The Sweet Taste of Salty Success

We'd love to say that the first time we tried to make pastrami, it instantly worked. That, however, would be a bold-faced lie. The truth is, our pastrami has been changing and developing for the better part of a decade. It all began on the food truck, PORC. Josh and Trent, the two University of Michigan grads who owned it, missed really good deli. It was slim pickings in DC back in 2011. While they were already making highly-acclaimed barbecue, they figured they'd try to recreate the cured brisket they had at Zingerman's, Ann Arbor's famous deli. How hard could it be?

Josh and Trent in the Washington Post

The PORC truck in 2014, Josh and Trent in The Washington Post in 2011

It's incredibly hard, it turns out. At the time they were working out of a soul food restaurant in the heart of DC, where they had exactly one shelf in the walk-in cooler. So, curing their own brisket was out. They decided to try a couple of corned beefs from the store, spice them up with black pepper, coriander, paprika and throw them in the smoker. And one after the other, the pastramis came out of the smoker, fresh and hot slices were sampled.One after the other, the rest was dumped into the trash. They went through more than 20 briskets before they felt they were making something "decent".

Eventually the boys got the hang of it and put the pastrami on the menu as an occasional special. It quickly was a hit and would often sell out in the first 30 minutes of them being on the streets. But the cramped kitchen and tiny smoker they used meant babying a few select briskets every week, slow-smoking them for over 18 hours. It was a labor of love more than anything else. They just really liked eating the stuff.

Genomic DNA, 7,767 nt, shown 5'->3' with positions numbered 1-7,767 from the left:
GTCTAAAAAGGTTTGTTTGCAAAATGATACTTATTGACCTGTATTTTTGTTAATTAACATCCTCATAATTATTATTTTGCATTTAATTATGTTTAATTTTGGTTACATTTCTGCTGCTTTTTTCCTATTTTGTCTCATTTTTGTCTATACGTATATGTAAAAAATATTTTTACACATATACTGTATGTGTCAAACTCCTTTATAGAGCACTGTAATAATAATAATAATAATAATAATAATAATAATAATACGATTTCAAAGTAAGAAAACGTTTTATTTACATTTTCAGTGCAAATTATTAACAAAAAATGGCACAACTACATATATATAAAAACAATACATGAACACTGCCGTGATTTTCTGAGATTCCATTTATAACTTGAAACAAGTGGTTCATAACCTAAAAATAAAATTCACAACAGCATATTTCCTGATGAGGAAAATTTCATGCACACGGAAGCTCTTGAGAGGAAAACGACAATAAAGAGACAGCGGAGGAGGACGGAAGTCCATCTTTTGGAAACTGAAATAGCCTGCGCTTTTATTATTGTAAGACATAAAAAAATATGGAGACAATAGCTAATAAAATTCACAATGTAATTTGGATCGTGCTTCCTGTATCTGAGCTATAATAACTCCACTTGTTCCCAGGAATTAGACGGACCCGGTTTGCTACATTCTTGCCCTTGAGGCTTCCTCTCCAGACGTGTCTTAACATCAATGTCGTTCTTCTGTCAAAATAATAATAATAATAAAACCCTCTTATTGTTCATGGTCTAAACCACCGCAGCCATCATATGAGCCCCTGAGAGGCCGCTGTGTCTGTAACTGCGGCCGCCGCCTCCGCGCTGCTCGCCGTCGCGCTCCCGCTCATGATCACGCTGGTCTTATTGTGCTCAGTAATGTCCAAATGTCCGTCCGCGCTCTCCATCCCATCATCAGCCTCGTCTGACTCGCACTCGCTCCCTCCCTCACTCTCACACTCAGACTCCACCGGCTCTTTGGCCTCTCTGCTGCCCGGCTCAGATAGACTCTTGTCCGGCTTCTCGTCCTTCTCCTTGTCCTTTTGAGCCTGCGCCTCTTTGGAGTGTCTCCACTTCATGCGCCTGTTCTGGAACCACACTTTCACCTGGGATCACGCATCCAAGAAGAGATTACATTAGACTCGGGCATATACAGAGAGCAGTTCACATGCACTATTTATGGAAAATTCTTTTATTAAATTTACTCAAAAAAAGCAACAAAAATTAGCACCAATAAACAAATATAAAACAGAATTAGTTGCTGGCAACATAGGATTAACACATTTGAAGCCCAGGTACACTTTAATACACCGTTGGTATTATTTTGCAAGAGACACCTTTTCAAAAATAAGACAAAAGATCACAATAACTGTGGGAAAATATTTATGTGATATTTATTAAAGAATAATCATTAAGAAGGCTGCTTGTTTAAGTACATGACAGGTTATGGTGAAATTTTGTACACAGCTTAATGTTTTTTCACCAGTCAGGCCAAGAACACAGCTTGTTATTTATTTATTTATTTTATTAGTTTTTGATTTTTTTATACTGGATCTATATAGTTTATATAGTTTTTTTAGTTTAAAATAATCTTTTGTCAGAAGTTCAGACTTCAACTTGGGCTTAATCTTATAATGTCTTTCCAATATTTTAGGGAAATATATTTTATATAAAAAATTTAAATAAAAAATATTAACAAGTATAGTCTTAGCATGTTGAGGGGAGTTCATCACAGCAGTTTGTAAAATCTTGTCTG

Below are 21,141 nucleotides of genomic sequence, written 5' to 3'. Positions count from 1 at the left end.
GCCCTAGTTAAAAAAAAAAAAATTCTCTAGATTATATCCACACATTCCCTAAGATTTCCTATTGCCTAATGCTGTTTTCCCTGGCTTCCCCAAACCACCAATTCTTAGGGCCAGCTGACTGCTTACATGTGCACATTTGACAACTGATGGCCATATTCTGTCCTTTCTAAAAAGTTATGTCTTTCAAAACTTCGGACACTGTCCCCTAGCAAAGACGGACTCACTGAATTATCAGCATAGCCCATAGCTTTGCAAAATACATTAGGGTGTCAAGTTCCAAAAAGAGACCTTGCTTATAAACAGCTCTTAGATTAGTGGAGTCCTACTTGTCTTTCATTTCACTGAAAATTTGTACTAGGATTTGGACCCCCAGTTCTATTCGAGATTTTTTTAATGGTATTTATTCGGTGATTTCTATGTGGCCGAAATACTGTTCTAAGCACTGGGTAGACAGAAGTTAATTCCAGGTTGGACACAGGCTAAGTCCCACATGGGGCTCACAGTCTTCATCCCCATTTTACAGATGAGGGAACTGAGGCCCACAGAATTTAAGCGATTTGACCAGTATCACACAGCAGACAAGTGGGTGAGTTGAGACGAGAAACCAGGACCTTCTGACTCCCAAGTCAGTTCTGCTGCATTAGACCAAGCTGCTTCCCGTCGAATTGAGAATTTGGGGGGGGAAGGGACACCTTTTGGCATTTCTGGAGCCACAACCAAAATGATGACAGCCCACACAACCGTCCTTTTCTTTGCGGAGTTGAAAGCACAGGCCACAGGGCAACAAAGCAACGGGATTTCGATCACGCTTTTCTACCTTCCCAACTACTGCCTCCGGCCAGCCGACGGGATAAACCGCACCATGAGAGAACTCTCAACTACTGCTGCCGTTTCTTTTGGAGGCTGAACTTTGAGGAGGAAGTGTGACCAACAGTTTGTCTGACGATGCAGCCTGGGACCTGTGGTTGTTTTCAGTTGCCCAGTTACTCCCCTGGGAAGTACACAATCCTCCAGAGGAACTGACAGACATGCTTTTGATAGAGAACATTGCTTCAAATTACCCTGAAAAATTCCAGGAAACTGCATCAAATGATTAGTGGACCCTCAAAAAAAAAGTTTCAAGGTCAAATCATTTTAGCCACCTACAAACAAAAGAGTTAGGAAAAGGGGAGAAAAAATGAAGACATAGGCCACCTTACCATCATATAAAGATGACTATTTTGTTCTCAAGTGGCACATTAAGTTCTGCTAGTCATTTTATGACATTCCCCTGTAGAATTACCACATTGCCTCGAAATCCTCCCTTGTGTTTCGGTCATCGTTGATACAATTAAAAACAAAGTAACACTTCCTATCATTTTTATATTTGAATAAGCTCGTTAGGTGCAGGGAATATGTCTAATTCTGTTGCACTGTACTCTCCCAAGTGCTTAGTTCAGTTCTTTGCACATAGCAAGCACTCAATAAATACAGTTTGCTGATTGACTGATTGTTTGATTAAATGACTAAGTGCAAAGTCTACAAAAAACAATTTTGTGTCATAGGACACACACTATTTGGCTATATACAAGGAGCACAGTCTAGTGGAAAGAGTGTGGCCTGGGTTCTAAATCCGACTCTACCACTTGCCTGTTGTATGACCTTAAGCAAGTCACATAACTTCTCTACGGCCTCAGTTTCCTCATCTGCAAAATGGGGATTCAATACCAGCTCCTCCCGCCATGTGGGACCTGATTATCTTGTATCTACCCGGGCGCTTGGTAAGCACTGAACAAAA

Kangaroo Boxing Club in 2013, a pastrami platter with bacon mac 'n' cheese

In 2012, the team expanded the "empire" and opened the cheekily-named Kangaroo Boxing Club with a couple of other friends. One of them was a Michigan buddy, Chris. Over the next few years, Chris and Josh kept discussing how the pastrami was so good, the best thing they made, and they had to figure out a way to sell it outside of the restaurant. But, space was still tight. Chris and Josh batted the idea of opening up a deli company around for years.

They had a great product, but no idea how to go from making just a few whole pastramis a week to making hundreds. Luckily, there friends at MeatCrafters, from whom they got fresh sausages, had the space and the expertise. But making great pastrami was no longer the goal. Jeb from Meatcrafters, Chris and Josh wanted to make the best. The recipe, everything from the curing spices, the rub, the source for the beef and how to smoke it was redone from the bottom up.

Jeb made batch after batch, tweeking everything along the way. He got granular about what woods to use (pun fully intended), at what temperatures to smoke the meat, how coarse the black pepper should be. Does it need more paprika? More smoke? Less smoke? How's the mouth-feel? He ate sample after sample, followed by a not so great increases to his blood pressure. But the quest had to continue. And then one day, they did it.


Jeb holds that first winner in 2017

After six plus years of experimenting, tasting, tweaking, trying again, they finally had made the best pastrami ever. All was right in the world. Today, we are very proud to offer this modern miracle of gustation to you. Pile it high on thick-cut rye with a good smear of mustard, and share it with good friends. Buy it here.